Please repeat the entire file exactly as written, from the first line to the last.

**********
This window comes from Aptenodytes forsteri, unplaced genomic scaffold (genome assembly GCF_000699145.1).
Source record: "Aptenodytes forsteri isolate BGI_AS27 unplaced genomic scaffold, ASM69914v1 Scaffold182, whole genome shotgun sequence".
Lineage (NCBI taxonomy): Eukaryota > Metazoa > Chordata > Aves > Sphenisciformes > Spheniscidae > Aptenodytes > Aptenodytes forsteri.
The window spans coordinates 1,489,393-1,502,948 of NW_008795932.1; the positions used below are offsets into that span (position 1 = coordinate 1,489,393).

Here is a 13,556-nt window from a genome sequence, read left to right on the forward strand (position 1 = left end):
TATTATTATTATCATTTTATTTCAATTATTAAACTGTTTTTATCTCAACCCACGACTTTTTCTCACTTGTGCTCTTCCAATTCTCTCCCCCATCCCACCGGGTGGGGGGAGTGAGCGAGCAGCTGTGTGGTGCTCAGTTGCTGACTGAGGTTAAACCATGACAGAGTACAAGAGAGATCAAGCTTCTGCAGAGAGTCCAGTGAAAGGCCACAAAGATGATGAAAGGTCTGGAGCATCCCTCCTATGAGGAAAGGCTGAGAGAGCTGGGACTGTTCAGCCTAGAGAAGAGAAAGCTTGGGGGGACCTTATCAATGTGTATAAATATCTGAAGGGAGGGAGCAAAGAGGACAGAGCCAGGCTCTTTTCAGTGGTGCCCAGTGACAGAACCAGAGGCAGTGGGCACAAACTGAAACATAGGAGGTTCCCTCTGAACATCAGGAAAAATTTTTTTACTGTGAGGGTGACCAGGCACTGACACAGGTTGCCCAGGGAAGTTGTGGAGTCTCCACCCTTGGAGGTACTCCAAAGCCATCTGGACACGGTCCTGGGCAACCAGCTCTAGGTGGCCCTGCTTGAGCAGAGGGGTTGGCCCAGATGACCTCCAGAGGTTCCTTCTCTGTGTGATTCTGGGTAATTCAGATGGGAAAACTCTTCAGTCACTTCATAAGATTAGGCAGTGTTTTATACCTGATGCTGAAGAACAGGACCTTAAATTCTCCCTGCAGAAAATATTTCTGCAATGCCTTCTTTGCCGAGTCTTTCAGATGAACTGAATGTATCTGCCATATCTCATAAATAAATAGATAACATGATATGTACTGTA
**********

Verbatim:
This window comes from Aptenodytes forsteri, unplaced genomic scaffold (genome assembly GCF_000699145.1).
Source record: "Aptenodytes forsteri isolate BGI_AS27 unplaced genomic scaffold, ASM69914v1 Scaffold182, whole genome shotgun sequence".
Lineage (NCBI taxonomy): Eukaryota > Metazoa > Chordata > Aves > Sphenisciformes > Spheniscidae > Aptenodytes > Aptenodytes forsteri.
The window spans coordinates 1,489,393-1,502,948 of NW_008795932.1; the positions used below are offsets into that span (position 1 = coordinate 1,489,393).

Here is a 13,556-nt window from a genome sequence, read left to right on the forward strand (position 1 = left end):
TATTATTATTATCATTTTATTTCAATTATTAAACTGTTTTTATCTCAACCCACGACTTTTTCTCACTTGTGCTCTTCCAATTCTCTCCCCCATCCCACCGGGTGGGGGGAGTGAGCGAGCAGCTGTGTGGTGCTCAGTTGCTGACTGAGGTTAAACCATGACAGAGTACAAGAGAGATCAAGCTTCTGCAGAGAGTCCAGTGAAAGGCCACAAAGATGATGAAAGGTCTGGAGCATCCCTCCTATGAGGAAAGGCTGAGAGAGCTGGGACTGTTCAGCCTAGAGAAGAGAAAGCTTGGGGGGACCTTATCAATGTGTATAAATATCTGAAGGGAGGGAGCAAAGAGGACAGAGCCAGGCTCTTTTCAGTGGTGCCCAGTGACAGAACCAGAGGCAGTGGGCACAAACTGAAACATAGGAGGTTCCCTCTGAACATCAGGAAAAATTTTTTTACTGTGAGGGTGACCAGGCACTGACACAGGTTGCCCAGGGAAGTTGTGGAGTCTCCACCCTTGGAGGTACTCCAAAGCCATCTGGACACGGTCCTGGGCAACCAGCTCTAGGTGGCCCTGCTTGAGCAGAGGGGTTGGCCCAGATGACCTCCAGAGGTTCCTTCTCTGTGTGATTCTGGGTAATTCAGATGGGAAAACTCTTCAGTCACTTCATAAGATTAGGCAGTGTTTTATACCTGATGCTGAAGAACAGGACCTTAAATTCTCCCTGCAGAAAATATTTCTGCAATGCCTTCTTTGCCGAGTCTTTCAGATGAACTGAATGTATCTGCCATATCTCATAAATAAATAGATAACATGATATGTACTGTA